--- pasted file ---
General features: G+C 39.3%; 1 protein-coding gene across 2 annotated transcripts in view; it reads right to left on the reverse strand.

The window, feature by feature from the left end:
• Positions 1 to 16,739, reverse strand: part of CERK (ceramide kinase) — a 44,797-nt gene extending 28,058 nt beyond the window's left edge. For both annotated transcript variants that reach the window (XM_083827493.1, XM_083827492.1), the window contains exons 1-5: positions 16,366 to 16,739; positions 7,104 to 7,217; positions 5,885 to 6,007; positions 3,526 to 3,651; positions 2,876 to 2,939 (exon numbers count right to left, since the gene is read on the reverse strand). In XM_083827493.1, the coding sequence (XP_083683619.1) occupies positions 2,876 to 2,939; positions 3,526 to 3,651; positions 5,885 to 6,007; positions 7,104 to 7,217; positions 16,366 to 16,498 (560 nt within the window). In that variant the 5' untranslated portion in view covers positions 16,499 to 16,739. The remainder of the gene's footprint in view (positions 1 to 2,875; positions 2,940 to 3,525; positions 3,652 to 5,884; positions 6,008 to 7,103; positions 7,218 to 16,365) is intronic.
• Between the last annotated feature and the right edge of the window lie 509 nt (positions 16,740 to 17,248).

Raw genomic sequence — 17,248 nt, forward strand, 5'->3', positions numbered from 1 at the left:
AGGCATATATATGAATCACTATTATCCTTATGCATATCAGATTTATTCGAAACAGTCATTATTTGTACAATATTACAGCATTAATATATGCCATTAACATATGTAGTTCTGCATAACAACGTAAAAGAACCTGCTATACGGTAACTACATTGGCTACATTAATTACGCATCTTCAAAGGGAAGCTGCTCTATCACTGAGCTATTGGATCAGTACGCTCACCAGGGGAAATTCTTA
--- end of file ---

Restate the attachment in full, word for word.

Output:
General features: G+C 39.3%; 1 protein-coding gene across 2 annotated transcripts in view; it reads right to left on the reverse strand.

The window, feature by feature from the left end:
• Positions 1 to 16,739, reverse strand: part of CERK (ceramide kinase) — a 44,797-nt gene extending 28,058 nt beyond the window's left edge. For both annotated transcript variants that reach the window (XM_083827493.1, XM_083827492.1), the window contains exons 1-5: positions 16,366 to 16,739; positions 7,104 to 7,217; positions 5,885 to 6,007; positions 3,526 to 3,651; positions 2,876 to 2,939 (exon numbers count right to left, since the gene is read on the reverse strand). In XM_083827493.1, the coding sequence (XP_083683619.1) occupies positions 2,876 to 2,939; positions 3,526 to 3,651; positions 5,885 to 6,007; positions 7,104 to 7,217; positions 16,366 to 16,498 (560 nt within the window). In that variant the 5' untranslated portion in view covers positions 16,499 to 16,739. The remainder of the gene's footprint in view (positions 1 to 2,875; positions 2,940 to 3,525; positions 3,652 to 5,884; positions 6,008 to 7,103; positions 7,218 to 16,365) is intronic.
• Between the last annotated feature and the right edge of the window lie 509 nt (positions 16,740 to 17,248).

Raw genomic sequence — 17,248 nt, forward strand, 5'->3', positions numbered from 1 at the left:
AGGCATATATATGAATCACTATTATCCTTATGCATATCAGATTTATTCGAAACAGTCATTATTTGTACAATATTACAGCATTAATATATGCCATTAACATATGTAGTTCTGCATAACAACGTAAAAGAACCTGCTATACGGTAACTACATTGGCTACATTAATTACGCATCTTCAAAGGGAAGCTGCTCTATCACTGAGCTATTGGATCAGTACGCTCACCAGGGGAAATTCTTA